uring head coach David Archer’s ’05 six-year tenure, Cornell football has only notched one win against Yale. Entering his seventh season at the helm, Archer’s recent squads have played the Bulldogs in tight matches before falling out of the contest late.
Unfortunately for the Red, it suffered a similar fate on Saturday. Despite playing well throughout the first three quarters, Cornell fell apart in the fourth, effectively sealing its own fate. Here are eight observations from the Yale Bowl:
With junior Richie Kenney filling in for injured senior quarterback Mike Catanese, the Cornell offense experienced a number of setbacks — four of which were caused by Kenney himself. That’s right — Kenney threw four second-half interceptions, including three in the fourth quarter. Asking Kenney to solely take the reins against a top-ranked Yale team was certainly no easy task, but Kenney’s picks derailed the offense and eliminated any chance that Cornell had of winning this contest. Kenney’s first interception was a painful overthrow. Yalie Rodney Thomas II snatched the ball and galloped into the endzone to erase Cornell’s only lead. With the Red trailing in the fourth quarter following scores by the Bulldogs, Kenney oftentimes forced the issue, and Yale capitalized with three more picks to curb any offensive momentum that Cornell possessed.
On an otherwise dismal offensive day, Cornell saw the emergence of a new playmaker: Delonte Harrell. The sophomore running back was tabbed by Archer in the leadup to the season as a change-of-pace option behind senior running back Harold Coles. In the third quarter, the sophomore found himself wide open on a route, and he took the pass from Kenney to the house for an 89-yard score, which gave Cornell its first and only lead. Harrell then notched another touchdown reception late in the fourth quarter, bringing his total receiving yardage to 134 on the day.
Harrell wasn’t the only bright spot as Coles continued to shine as Cornell’s offensive centerpiece. Coming into this game sporting strong performances against Yale, Coles did not disappoint. The Erie, Pennsylvania, native netted 141 yards on 18 carries. Thanks to Coles, the Cornell offense found rhythm as it moved the sticks through big chunks gains. Through two games, the senior is well on his way to breaking 1,000 all-purpose yards as he has picked up 291 total yards along with a trip into the endzone.
Besides the bounty of interceptions that shifted the momentum in Yale’s favor, Cornell shot itself in the foot several other times. To kick off the second half, the Red marched into the red zone as Coles led the way with big runs. Cornell then suffered numerous self-inflicted wounds including a negative play, a false start and a sack. A once-makeable field goal now turned into a 48-yard try, which Garrett Patla missed wide left. Near the end of the game, the Red scored a touchdown to cut Yale’s 10-point lead into a mere field-goal deficit — or so it thought. Patla’s PAT was blocked, and the ensuing onside kick was recovered by the Bulldogs’ JP Shohfi, who returned the ball for the game-sealing touchdown.
A week after stifling Marist to the tune of seven points and two rushing yards, the Red defense had another strong showing — this time against a far more legitimate offense. While it seems that Kurt Rawlings and the Yale offense still working out some kinks, it was impressive for Cornell to limit the Bulldogs to 327 yards of offense. And though the final score shows a Yale side putting up 27 points, the defense only gave up half of those points. The Bulldogs scored twice off a pick-six and a kick-return touchdown.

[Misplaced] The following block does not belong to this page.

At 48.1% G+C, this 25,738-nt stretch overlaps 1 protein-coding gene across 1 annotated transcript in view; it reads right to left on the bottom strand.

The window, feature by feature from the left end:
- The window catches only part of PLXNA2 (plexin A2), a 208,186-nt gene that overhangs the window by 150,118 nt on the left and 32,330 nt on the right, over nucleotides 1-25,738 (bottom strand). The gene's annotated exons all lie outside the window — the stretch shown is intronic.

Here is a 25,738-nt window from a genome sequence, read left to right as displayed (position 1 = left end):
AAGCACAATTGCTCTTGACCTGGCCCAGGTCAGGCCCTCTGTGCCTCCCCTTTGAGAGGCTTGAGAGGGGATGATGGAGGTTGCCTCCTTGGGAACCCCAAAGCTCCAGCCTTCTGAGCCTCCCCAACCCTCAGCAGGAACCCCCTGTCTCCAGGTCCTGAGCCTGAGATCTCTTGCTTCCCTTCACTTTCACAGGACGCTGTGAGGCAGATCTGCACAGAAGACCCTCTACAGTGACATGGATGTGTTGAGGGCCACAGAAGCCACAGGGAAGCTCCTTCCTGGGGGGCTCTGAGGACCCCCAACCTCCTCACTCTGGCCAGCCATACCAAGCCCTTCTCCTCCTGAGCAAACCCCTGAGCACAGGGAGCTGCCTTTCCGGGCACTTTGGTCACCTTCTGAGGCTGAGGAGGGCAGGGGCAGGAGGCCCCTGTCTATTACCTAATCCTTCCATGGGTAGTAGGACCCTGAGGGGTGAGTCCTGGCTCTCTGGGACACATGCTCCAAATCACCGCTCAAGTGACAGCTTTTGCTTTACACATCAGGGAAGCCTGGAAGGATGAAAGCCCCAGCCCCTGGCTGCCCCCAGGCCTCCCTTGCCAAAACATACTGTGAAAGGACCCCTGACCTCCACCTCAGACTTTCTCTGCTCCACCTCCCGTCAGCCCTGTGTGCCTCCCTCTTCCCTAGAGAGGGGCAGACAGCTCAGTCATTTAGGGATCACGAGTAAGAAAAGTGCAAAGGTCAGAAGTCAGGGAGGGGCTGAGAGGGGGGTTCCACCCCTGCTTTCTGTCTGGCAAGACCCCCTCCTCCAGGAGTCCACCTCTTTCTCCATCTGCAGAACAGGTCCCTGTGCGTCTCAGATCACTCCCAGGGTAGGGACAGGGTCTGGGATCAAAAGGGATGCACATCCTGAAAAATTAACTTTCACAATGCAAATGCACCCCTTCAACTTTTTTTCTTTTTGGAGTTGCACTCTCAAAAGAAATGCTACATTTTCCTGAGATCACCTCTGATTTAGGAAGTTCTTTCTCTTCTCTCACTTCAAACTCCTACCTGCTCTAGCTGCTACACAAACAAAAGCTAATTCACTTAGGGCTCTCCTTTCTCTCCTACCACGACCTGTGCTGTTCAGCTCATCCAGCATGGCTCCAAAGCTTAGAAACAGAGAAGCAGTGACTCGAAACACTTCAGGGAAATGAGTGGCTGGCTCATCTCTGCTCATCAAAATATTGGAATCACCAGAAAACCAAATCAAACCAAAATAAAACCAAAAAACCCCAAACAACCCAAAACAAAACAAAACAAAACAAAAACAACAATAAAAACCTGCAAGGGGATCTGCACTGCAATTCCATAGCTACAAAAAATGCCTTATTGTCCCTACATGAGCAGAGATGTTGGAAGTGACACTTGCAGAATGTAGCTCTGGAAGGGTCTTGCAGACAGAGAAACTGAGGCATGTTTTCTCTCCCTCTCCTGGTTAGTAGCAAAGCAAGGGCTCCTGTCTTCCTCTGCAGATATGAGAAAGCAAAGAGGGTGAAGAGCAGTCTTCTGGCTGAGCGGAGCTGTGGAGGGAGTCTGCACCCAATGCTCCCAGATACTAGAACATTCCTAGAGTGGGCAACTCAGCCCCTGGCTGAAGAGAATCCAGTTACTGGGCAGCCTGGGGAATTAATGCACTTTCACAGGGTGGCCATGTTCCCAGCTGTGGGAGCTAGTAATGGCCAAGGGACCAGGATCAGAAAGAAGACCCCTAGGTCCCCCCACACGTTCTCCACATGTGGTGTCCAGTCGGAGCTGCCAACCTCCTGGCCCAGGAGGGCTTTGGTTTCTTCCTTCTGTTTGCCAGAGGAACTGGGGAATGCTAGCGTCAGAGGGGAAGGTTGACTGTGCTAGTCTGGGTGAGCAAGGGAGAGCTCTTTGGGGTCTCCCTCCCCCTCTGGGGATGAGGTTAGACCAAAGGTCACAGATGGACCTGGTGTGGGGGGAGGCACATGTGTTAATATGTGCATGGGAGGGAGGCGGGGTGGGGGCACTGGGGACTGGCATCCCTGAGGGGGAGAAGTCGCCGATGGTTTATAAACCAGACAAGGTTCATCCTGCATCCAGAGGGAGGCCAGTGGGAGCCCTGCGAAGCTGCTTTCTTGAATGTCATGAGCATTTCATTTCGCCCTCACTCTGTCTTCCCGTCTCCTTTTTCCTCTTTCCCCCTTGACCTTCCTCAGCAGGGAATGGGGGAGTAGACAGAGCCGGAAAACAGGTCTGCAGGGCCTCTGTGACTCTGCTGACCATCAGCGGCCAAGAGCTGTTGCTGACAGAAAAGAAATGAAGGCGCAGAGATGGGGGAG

Clutch Defensive Stops:
Elaborating further on the defense, Cornell came up with several huge stops to keep itself competitive. In a first quarter in which Yale outgained the Red in total yardage, 126-28, Cornell only conceded three points. That largely stemmed from a goal-line stand on Yale’s first possession. Following a long drive, the Bulldogs made their way inside the five-yard line, but Cornell came up with an enormous stop on fourth-and-one to deny Yale the score. This goal-line stand took place a week after the defense also notched two goal-line stands in Poughkeepsie. During the fourth quarter, Kenney threw his second interception — also to Thomas — pinning the Red defense inside the 10-yard line. With Yale already up by seven, Cornell could not afford to give up a touchdown. That’s when Kenan Clarke took the initiative and picked off Rawlings in the endzone to keep Cornell in the game.
The Red continues to be inhibited by injuries early in its season. While it seemed like Catanese would suit up after only suffering “cramps,” according to Archer, in the game against Marist, the quarterback was ruled inactive. Meanwhile, Nickolas Null returned to action after missing the previous contest. Due to his quad injury, though, Null was unable to handle place-kicking duties and could only handle punts. After exiting the Marist game with an ankle injury, Jack Burns returned to action as part of a Cornell offensive line that only gave up a single sack to Yale during the afternoon.
What makes this loss sting even more is how close Cornell has come to defeating Yale in recent memory. A year earlier, the Red hosted the Bulldogs on Homecoming and played them close throughout. In the final quarter, Cornell trailed by a mere two points before Yale pulled away for a six-point victory. Saturday’s contest was a day filled with missed opportunities and unfinished drives. Had Cornell cut down on its errors and been fully healthy, one could wonder how an early win of this magnitude would shift the course of the season.